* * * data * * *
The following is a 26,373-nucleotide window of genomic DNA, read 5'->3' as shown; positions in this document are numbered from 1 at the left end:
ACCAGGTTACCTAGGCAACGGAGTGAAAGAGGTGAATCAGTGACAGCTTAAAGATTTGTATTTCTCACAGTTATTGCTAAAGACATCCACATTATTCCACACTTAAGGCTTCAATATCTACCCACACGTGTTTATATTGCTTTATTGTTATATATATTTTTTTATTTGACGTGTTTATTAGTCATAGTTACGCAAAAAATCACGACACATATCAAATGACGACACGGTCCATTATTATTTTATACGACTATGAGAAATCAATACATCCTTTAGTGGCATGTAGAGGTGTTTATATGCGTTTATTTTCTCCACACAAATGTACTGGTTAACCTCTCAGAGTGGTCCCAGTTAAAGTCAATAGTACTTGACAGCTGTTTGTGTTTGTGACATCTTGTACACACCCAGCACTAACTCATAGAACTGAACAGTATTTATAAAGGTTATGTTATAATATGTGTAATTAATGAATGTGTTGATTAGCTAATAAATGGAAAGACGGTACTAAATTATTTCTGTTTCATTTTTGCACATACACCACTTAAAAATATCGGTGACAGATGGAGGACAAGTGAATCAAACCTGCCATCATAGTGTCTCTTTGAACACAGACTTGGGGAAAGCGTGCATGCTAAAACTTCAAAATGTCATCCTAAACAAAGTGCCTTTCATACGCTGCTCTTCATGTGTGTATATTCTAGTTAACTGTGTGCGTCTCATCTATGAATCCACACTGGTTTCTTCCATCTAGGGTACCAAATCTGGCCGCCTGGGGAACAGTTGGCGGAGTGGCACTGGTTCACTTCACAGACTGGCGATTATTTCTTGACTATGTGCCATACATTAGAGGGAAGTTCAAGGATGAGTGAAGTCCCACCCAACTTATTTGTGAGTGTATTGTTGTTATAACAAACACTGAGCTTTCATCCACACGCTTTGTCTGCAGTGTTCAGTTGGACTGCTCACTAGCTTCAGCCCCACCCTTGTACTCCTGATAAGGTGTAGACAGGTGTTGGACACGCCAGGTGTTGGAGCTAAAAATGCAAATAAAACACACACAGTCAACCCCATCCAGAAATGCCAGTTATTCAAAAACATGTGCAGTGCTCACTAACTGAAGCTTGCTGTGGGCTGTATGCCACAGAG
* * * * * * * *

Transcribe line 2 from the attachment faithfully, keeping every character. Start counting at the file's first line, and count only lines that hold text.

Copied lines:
ACCAGGTTACCTAGGCAACGGAGTGAAAGAGGTGAATCAGTGACAGCTTAAAGATTTGTATTTCTCACAGTTATTGCTAAAGACATCCACATTATTCCACACTTAAGGCTTCAATATCTACCCACACGTGTTTATATTGCTTTATTGTTATATATATTTTTTTATTTGACGTGTTTATTAGTCATAGTTACGCAAAAAATCACGACACATATCAAATGACGACACGGTCCATTATTATTTTATACGACTATGAGAAATCAATACATCCTTTAGTGGCATGTAGAGGTGTTTATATGCGTTTATTTTCTCCACACAAATGTACTGGTTAACCTCTCAGAGTGGTCCCAGTTAAAGTCAATAGTACTTGACAGCTGTTTGTGTTTGTGACATCTTGTACACACCCAGCACTAACTCATAGAACTGAACAGTATTTATAAAGGTTATGTTATAATATGTGTAATTAATGAATGTGTTGATTAGCTAATAAATGGAAAGACGGTACTAAATTATTTCTGTTTCATTTTTGCACATACACCACTTAAAAATATCGGTGACAGATGGAGGACAAGTGAATCAAACCTGCCATCATAGTGTCTCTTTGAACACAGACTTGGGGAAAGCGTGCATGCTAAAACTTCAAAATGTCATCCTAAACAAAGTGCCTTTCATACGCTGCTCTTCATGTGTGTATATTCTAGTTAACTGTGTGCGTCTCATCTATGAATCCACACTGGTTTCTTCCATCTAGGGTACCAAATCTGGCCGCCTGGGGAACAGTTGGCGGAGTGGCACTGGTTCACTTCACAGACTGGCGATTATTTCTTGACTATGTGCCATACATTAGAGGGAAGTTCAAGGATGAGTGAAGTCCCACCCAACTTATTTGTGAGTGTATTGTTGTTATAACAAACACTGAGCTTTCATCCACACGCTTTGTCTGCAGTGTTCAGTTGGACTGCTCACTAGCTTCAGCCCCACCCTTGTACTCCTGATAAGGTGTAGACAGGTGTTGGACACGCCAGGTGTTGGAGCTAAAAATGCAAATAAAACACACACAGTCAACCCCATCCAGAAATGCCAGTTATTCAAAAACATGTGCAGTGCTCACTAACTGAAGCTTGCTGTGGGCTGTATGCCACAGAG